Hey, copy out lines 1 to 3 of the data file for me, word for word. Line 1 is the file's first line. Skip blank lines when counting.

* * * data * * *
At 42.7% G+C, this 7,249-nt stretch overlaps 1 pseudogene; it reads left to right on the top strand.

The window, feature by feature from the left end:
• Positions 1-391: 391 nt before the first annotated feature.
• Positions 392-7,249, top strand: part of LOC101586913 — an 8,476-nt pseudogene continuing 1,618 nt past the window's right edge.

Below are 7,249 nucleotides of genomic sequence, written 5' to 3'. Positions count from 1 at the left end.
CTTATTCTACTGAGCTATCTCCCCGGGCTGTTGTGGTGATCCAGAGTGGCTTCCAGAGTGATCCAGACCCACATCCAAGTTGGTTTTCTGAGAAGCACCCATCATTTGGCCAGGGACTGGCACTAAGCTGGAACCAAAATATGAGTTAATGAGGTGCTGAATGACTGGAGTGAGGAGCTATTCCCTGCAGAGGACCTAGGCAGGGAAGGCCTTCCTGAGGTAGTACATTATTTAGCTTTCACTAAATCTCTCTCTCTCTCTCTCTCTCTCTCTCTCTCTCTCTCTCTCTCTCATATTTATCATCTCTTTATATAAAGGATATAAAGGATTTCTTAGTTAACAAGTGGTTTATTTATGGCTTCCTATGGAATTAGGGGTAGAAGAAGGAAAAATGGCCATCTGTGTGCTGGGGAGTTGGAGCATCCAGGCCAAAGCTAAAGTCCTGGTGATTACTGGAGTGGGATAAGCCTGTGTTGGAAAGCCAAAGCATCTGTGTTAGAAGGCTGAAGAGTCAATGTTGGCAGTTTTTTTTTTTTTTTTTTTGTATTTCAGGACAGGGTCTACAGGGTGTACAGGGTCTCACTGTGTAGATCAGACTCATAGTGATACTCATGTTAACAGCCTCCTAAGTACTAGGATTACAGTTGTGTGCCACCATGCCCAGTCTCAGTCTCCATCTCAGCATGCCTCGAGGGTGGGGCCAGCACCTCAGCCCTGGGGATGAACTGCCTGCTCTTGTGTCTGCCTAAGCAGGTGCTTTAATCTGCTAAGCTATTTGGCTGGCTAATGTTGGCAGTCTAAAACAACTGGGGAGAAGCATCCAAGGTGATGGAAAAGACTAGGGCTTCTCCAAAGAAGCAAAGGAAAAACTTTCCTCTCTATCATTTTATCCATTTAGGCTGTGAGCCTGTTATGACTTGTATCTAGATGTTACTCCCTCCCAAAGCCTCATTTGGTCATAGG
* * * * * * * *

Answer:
At 42.7% G+C, this 7,249-nt stretch overlaps 1 pseudogene; it reads left to right on the top strand.

The window, feature by feature from the left end:
• Positions 1-391: 391 nt before the first annotated feature.